JR asked a good question on my queryparam Scanner post. He noticed that I had stopped short of saying cfqueryparam would ALWAYS stop ALL SQL injection. He said, "Can you give an example of a SQL Injection attack which is not caught by cfqueryparam ?" I'm glad you asked JR.SQL injection can occur any time cautions are not taken to completely separate your SQL code from its parameters and the parameters being passed in are allowed to flow into the SQL statement itself. SQL injection can also occur when building the SQL statement's table and column names dynamically. Here is an example in which every input into the cfquery is parameterized, but SQL injection can still occur:
[code]<cfquery name="qry_hack_me" datasource="foo">
	DECLARE @var AS varchar(50)
	DECLARE @sql_string AS varchar(200)
	SET @var = <cfqueryparam value="#url.id#">

	SET @sql_string = 'SELECT column '  
	SET @sql_string = @sql_string  + 'FROM table t '
	SET @sql_string = @sql_string  + 'WHERE column2 = ' + chr(39) + @var + chr(39)

	EXEC @sql_string
</cfquery>
[/code]
AS you can see, the only way the parameter gets into the query is through the cfqueryparam. The SQL statement, however, takes that parameter and unscrupulously mixes it in with SQL code in a manner that would allow injection to occur. The EXEC and EXECUTE statements not differentiate between SQL and parameters since it is just all one big string as far as it is concerned. If the @var variable contains a single tick, it will "break out" into the rest of the statement. The example above is obviously simplified to prove the point. There would be no reason to do exactly what I did, but people often find reasons to do stuff like that. There is a work around though. MSSQL also gives us the system proc sp_executesql. Here's what it would look like:
[code]<cfquery name="qry_unhackable" datasource="foo">
	DECLARE @var AS varchar(50) 
	DECLARE @sql_string AS nvarchar(200)
	DECLARE @param_def AS nvarchar(200)

	SET @var = <cfqueryparam value="#url.id#">

	SET @sql_string = N'SELECT column '  
	SET @sql_string = @sql_string  + N'FROM table t '
	SET @sql_string = @sql_string  + N'WHERE column2 = @use_this_id'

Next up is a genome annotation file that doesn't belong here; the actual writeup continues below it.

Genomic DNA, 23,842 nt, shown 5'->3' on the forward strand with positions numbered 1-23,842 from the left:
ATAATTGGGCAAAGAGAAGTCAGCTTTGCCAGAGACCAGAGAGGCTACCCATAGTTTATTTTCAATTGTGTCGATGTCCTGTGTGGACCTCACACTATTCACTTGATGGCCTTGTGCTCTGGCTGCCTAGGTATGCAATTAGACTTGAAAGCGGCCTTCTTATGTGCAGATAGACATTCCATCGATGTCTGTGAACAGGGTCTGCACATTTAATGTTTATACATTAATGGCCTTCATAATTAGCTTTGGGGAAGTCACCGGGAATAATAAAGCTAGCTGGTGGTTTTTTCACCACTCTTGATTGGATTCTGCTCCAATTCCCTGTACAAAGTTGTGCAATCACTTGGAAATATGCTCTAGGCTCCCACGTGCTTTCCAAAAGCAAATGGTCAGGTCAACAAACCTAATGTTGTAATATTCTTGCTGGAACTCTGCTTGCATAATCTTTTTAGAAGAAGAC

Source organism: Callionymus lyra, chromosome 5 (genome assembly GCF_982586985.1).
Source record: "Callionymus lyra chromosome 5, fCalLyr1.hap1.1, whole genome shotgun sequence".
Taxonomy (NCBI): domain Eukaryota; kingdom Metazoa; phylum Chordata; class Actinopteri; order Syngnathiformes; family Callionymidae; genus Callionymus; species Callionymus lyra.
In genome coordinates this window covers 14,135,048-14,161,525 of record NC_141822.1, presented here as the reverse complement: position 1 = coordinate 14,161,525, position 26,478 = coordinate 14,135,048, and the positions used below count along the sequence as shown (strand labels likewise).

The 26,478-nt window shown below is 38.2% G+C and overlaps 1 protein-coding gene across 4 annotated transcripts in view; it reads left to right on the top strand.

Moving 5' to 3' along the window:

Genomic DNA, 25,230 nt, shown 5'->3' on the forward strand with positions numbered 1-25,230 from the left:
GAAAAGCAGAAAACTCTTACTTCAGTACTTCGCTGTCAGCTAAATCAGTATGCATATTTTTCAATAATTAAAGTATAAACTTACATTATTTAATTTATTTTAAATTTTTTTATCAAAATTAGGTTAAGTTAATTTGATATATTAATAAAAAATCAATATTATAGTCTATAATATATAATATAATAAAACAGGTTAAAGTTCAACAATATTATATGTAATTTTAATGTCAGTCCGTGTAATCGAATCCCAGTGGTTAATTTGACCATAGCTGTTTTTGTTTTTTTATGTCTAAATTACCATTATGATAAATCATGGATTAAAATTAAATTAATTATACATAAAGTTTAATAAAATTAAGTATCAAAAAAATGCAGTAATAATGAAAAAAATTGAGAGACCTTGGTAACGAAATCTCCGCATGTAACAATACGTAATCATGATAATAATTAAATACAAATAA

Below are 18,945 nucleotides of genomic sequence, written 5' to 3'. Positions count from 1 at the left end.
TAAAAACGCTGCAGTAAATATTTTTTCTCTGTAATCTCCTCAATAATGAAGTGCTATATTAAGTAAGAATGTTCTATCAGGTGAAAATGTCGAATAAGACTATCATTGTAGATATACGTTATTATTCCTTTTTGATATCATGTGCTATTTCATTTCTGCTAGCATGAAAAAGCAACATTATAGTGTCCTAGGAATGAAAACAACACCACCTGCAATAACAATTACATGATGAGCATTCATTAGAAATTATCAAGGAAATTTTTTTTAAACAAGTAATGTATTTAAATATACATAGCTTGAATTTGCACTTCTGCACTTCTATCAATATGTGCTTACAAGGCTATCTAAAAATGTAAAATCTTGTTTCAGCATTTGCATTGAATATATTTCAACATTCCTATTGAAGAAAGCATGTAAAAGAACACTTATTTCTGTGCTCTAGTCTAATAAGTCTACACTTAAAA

SET @param_def = N'@use_this_id varchar(50)'


	EXECUTE sp_executesql @sql_String, @parm_def, @use_this_id = @Var
</cfquery>
[/code]
sp_executesql allows you to concoct your dynamic SQL statement, but still keep your parameters separate from the statement itself until execution. If you are on MSSQL and you MUST dynamically build a statement on the Database side, please consider sp_executesql. The other common way cfqueryparam won't help you is if you have a stored procedure with dynamic SQL in which the table or column names themselves are dynamic. Additionally the order by clause is commonly made dynamic. While code like that can be VERY flexible, I would suggest refactoring your application to not require it. If your app unavoidably requires a SQL statement build with random tables, NEVER accept input directly in. Check systables or INFORMATION_SCHEMA with a parameterized query first to make sure that is a valid table or column name. Alternatively, instead of passing variables directly into the statement, use the variable in an if statement of predefined choices so in the worst case scenario your default case will be used, but the incoming variable itself never makes it into the statement. Consider the following stored procedure which may very well have been called with the uber-safe cfstoredproc and cfprocparam tags:
[code]CREATE PROCEDURE sp_test
@order_by varchar(4) = 'ASC' -- populated from form input as ASC or DESC
AS
BEGIN
	DECLARE @SQL_STRING AS varchar(200)
	SET @sql_string = 'SELECT column FROM table ORDER by column ' + @order_by
	EXEC @sql_string
END
[/code]
This procedure is indeed vulnerable. A parameterized query won't solve it this time because the ASC or DESC part of the ORDER BY clause isn't a parameter. (Note, that declaring @order_by as a varchar(4) will definitely mitigate the impact though) In this case, it would be more code, but safer to do the following:
[code]CREATE PROCEDURE sp_test 
@ORDER_BY varchar(4) = 'ASC' -- populated from form input as ASC or DESC
AS
BEGIN
	DECLARE @SQL_STRING AS varchar(200)
	SET @sql_string = 'SELECT column FROM table ORDER by column '

	IF @order_by = 'ASC'
	BEGIN
		SET @sql_string = @sql_string + 'ASC'
	END
	ELSE
	BEGIN
		SET @sql_string = @sql_string + 'DESC'
	END

	EXEC @sql_string
END
[/code]
In this way, the parameters to the proc are used to control the SQL statement, but they aren't allowed to enter the statement. There can be endless combinations to this-- many of them exist inside stored procedures-- all of them equally as vulnerable. You can feel safe about using cfqueryparam and cfstoredproc/param, but please don't do it just because I tell you to or someone else tells you to. Do it because you understand WHY SQL injection works and HOW cfqueryparam can (and can't) stop it.